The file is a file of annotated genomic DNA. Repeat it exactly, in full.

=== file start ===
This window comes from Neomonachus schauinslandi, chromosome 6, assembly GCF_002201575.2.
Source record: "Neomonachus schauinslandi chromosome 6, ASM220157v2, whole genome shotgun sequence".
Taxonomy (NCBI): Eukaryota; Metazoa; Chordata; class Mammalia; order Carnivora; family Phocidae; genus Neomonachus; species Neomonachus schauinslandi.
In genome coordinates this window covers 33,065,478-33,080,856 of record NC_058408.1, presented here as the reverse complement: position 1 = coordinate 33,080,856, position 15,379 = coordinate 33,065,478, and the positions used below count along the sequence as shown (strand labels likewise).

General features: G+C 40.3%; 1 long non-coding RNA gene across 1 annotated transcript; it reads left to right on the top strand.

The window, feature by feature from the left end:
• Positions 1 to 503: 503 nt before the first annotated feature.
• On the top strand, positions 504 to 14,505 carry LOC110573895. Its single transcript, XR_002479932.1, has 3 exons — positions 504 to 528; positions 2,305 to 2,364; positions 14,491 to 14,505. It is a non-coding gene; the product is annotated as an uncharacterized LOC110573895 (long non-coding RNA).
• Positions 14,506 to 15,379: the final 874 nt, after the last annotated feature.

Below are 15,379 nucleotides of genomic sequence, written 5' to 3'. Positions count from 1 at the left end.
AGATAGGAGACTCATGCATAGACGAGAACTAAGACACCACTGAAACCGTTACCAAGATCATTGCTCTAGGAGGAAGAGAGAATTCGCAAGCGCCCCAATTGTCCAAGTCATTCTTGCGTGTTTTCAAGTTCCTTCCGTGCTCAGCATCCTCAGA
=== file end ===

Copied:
This window comes from Neomonachus schauinslandi, chromosome 6, assembly GCF_002201575.2.
Source record: "Neomonachus schauinslandi chromosome 6, ASM220157v2, whole genome shotgun sequence".
Taxonomy (NCBI): Eukaryota; Metazoa; Chordata; class Mammalia; order Carnivora; family Phocidae; genus Neomonachus; species Neomonachus schauinslandi.
In genome coordinates this window covers 33,065,478-33,080,856 of record NC_058408.1, presented here as the reverse complement: position 1 = coordinate 33,080,856, position 15,379 = coordinate 33,065,478, and the positions used below count along the sequence as shown (strand labels likewise).

General features: G+C 40.3%; 1 long non-coding RNA gene across 1 annotated transcript; it reads left to right on the top strand.

The window, feature by feature from the left end:
• Positions 1 to 503: 503 nt before the first annotated feature.
• On the top strand, positions 504 to 14,505 carry LOC110573895. Its single transcript, XR_002479932.1, has 3 exons — positions 504 to 528; positions 2,305 to 2,364; positions 14,491 to 14,505. It is a non-coding gene; the product is annotated as an uncharacterized LOC110573895 (long non-coding RNA).
• Positions 14,506 to 15,379: the final 874 nt, after the last annotated feature.

Below are 15,379 nucleotides of genomic sequence, written 5' to 3'. Positions count from 1 at the left end.
AGATAGGAGACTCATGCATAGACGAGAACTAAGACACCACTGAAACCGTTACCAAGATCATTGCTCTAGGAGGAAGAGAGAATTCGCAAGCGCCCCAATTGTCCAAGTCATTCTTGCGTGTTTTCAAGTTCCTTCCGTGCTCAGCATCCTCAGA